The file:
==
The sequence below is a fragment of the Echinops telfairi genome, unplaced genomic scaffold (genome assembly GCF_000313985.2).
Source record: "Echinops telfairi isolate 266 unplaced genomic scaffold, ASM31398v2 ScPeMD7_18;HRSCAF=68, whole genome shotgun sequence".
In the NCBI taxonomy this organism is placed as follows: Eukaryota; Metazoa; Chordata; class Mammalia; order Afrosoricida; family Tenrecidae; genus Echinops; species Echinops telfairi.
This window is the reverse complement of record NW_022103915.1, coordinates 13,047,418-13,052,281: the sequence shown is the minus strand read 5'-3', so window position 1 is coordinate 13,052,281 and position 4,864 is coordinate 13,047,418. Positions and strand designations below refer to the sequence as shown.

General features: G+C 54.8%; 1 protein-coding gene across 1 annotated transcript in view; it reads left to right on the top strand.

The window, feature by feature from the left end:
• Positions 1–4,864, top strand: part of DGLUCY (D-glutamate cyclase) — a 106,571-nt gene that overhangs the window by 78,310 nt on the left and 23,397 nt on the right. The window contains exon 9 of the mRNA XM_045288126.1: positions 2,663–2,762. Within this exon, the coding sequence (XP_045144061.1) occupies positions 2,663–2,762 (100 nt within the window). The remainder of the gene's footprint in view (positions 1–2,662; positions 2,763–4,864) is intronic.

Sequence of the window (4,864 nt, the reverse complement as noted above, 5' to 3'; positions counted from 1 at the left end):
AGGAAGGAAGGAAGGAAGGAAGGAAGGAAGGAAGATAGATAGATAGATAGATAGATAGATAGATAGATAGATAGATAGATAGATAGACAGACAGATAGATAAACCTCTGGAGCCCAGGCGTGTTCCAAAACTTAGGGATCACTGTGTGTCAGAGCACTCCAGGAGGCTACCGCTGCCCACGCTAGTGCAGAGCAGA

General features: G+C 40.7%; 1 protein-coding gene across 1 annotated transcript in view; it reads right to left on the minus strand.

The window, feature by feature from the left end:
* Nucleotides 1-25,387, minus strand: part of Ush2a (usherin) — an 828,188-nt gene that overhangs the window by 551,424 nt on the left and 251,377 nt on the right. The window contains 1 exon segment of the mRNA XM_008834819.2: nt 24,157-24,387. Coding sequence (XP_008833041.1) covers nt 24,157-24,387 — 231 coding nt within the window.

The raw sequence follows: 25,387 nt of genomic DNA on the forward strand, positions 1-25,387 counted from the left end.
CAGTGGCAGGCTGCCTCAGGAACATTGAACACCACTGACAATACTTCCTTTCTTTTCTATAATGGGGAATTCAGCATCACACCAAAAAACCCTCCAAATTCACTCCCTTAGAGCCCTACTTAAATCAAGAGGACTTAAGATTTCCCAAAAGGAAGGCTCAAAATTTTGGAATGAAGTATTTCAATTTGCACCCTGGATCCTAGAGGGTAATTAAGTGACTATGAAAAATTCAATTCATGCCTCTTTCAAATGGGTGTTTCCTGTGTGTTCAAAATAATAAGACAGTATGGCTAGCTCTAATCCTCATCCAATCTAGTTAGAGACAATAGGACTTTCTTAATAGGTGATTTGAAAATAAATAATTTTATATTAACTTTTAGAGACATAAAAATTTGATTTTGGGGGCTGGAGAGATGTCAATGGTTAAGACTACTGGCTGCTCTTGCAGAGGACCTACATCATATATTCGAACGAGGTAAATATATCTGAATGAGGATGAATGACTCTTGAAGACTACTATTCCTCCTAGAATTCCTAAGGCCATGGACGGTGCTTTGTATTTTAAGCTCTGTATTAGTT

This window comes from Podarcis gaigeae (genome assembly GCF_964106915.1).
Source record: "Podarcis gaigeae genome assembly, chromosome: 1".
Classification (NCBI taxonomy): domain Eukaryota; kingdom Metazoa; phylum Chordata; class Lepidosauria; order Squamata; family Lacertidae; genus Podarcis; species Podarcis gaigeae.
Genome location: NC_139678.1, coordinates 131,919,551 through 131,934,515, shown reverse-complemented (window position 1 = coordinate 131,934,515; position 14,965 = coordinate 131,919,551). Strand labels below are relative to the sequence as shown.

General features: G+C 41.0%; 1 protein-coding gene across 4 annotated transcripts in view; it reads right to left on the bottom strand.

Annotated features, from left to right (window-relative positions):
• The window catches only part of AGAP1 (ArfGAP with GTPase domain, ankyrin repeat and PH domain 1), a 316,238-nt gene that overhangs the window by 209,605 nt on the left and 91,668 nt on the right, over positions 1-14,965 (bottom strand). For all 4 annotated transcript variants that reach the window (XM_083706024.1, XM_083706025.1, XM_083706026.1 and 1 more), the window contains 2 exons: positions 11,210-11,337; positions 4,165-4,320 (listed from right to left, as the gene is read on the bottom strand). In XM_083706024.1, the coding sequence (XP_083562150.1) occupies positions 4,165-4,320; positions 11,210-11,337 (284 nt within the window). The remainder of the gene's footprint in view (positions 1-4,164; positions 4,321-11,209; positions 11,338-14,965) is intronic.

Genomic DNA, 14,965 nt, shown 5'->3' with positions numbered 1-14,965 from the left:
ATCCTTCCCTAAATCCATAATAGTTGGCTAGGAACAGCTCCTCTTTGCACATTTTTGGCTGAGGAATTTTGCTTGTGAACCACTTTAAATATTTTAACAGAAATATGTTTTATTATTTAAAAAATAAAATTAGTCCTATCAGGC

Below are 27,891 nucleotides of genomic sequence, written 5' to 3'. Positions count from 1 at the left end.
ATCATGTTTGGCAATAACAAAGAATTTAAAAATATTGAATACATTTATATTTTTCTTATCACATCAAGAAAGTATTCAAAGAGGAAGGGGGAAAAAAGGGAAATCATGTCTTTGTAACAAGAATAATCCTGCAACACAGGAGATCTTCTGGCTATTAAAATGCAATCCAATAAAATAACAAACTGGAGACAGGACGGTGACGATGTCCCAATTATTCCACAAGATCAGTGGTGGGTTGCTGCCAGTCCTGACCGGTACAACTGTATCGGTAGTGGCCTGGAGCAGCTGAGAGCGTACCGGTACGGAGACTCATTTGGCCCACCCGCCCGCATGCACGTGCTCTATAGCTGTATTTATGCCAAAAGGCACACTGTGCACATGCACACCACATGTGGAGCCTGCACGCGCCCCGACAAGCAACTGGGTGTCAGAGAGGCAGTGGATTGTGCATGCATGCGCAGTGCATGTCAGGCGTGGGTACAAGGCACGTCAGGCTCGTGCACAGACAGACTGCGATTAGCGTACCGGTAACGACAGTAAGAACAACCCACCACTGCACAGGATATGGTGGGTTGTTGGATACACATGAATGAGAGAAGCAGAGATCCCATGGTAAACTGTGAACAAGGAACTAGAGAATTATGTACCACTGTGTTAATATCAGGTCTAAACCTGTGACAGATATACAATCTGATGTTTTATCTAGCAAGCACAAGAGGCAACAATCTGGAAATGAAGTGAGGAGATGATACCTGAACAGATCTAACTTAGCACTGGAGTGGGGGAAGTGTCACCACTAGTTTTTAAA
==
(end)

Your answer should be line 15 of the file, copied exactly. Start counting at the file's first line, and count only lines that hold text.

This window comes from Podarcis gaigeae (genome assembly GCF_964106915.1).